- The Washington Times - Monday, July 9, 2001

DALLAS — Texas is cracking down on trucks that do not measure up to safety standards.
More than 80 percent of the materials entering the nation from the south are hauled through Texas, chiefly on Interstate 45 from Laredo up through San Antonio, Austin, Forth Worth, Dallas and beyond. And there are concerns about future safety problems if the North American Free Trade Agreement opens up U.S. highways to Mexican tractor-trailers.
Until now, the Department of Public Safety (DPS) has been responsible for checking errant 18-wheelers, and though the agency has attacked the job with good intentions, some claim the majority of offenders escape punishment.
A state law that takes effect Sept. 1 says that any county with a population of 2 million or more can set up its own inspection stations and that any city of 25,000 within that county can do the same.
Several cities and counties are gearing up, buying inspection equipment and training officers.
One of the most active is Dallas County, which plans to open two stations along I-45.
"I think it's certainly going to improve safety," Capt. Gary Lindsey, head of the sheriff's department traffic section, said last week. He said that when drivers realize they face many more checkpoints, "I think we'll see more compliance."
As truck traffic doubles and triples in major Texas cities, more and more 18-wheelers are involved in traffic mishaps. That, said Republican state Sen. Florence Shapiro, prompted her to sponsor Bill 220, which set up the new regulations.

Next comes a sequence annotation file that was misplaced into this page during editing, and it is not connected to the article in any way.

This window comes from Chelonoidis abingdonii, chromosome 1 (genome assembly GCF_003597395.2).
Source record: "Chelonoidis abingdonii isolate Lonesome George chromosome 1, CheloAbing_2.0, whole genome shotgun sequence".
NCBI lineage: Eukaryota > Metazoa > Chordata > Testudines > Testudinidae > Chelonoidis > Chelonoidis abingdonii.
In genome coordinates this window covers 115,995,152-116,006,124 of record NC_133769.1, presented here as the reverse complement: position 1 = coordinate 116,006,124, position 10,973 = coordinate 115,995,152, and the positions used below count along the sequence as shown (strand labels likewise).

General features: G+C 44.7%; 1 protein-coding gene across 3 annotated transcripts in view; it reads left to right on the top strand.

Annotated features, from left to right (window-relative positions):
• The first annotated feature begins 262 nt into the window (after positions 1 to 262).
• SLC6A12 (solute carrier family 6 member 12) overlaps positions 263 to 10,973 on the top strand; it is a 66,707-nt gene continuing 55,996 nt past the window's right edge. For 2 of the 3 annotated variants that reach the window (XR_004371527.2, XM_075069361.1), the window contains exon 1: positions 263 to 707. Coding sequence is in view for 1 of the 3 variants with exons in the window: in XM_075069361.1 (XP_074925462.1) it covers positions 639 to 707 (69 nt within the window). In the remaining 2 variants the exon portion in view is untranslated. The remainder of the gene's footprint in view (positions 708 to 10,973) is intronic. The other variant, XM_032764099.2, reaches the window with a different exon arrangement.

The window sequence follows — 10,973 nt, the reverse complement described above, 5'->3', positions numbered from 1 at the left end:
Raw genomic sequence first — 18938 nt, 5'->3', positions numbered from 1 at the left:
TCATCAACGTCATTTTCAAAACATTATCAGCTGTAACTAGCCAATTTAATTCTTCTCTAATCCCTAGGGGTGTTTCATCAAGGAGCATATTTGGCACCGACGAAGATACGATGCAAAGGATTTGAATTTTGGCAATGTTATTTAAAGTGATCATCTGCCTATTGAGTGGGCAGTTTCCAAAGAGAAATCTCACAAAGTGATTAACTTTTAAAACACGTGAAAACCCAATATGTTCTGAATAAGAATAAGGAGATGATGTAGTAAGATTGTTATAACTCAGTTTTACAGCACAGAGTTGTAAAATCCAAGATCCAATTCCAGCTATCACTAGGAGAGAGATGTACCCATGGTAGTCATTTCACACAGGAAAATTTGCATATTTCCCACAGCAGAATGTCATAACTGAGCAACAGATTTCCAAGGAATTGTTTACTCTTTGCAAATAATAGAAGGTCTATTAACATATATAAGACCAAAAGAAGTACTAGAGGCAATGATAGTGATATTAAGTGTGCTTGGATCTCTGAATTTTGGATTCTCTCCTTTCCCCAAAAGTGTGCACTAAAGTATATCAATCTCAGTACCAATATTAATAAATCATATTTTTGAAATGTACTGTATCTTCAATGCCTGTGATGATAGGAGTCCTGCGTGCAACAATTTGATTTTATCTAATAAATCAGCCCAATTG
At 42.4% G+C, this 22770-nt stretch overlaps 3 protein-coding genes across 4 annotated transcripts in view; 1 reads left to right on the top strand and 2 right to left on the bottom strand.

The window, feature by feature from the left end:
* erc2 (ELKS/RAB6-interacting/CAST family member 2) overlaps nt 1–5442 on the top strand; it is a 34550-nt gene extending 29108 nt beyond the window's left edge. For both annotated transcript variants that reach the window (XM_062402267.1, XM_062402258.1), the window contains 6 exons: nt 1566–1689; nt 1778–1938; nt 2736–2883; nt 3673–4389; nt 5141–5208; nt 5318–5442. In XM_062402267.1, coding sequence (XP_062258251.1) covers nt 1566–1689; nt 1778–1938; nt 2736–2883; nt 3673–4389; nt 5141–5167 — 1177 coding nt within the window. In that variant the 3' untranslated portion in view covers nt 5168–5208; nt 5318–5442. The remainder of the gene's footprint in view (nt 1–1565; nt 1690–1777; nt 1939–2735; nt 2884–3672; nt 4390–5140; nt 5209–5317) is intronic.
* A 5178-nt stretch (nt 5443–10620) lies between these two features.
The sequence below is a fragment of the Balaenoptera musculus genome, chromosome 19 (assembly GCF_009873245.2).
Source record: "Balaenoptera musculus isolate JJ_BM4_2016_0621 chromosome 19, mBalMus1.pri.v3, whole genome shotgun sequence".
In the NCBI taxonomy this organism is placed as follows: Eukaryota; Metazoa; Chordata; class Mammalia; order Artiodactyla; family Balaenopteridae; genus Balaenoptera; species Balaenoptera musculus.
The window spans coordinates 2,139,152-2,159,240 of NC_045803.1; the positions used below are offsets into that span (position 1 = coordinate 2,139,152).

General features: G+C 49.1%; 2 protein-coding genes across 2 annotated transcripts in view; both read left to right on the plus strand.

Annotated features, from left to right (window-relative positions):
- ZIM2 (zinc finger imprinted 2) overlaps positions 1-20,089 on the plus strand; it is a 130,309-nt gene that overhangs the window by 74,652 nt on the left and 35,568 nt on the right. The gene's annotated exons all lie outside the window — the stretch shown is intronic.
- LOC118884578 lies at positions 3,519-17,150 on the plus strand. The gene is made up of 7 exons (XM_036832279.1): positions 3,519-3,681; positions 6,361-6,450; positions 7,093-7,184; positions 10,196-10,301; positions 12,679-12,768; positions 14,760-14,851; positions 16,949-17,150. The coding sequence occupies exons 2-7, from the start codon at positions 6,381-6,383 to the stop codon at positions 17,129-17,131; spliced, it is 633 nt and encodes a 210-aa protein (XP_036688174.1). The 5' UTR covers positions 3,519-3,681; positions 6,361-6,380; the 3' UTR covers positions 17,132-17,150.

"This will give us the tools to operate safer trucks on the road and give cars on the road a little assurance that these trucks are safe," she said.
Bill Montgomery, a 55-year-old trucker from Auburn, Ala., fueling at a station in the Dallas suburb of Mesquite yesterday, said he was not concerned about the increased inspection.
"My rig is as safe as it can be," he said. "After all, it's my life involved here too."
Chester Nelms, 61, driving a rig that belched more fumes than probably allowed by law, called the Texas inspection system "a joke."
"I've been drivin' through here for years, most often clear across Texas to Los Angeles, and I haven't been stopped three times," he said with a smile. "Inspection? What inspection?"
For the record, in 1999 — the latest figures available — the DPS conducted about 140,000 inspections, removed 11,250 driver-violators and placed 32,000 trucks out of service for repairs.
But until the new law, local law enforcement could not intervene to deal with even the most obvious violations. One truck's brakes recently caught fire and deputies could not stop the driver from continuing his trip.
Officials say it will be months before many more stations are set up. Inspectors must be trained by the DPS and equipment bought and installed.
Dallas County Sheriff Jim Bowles said that while he "sympathized" with trucking firms that were dealing with rising fuel and operating costs, law enforcement cannot look the other way when violations occur.
"We don't consider public safety a compromise," said Sheriff Bowles. "Our objective is to induce voluntary compliance."

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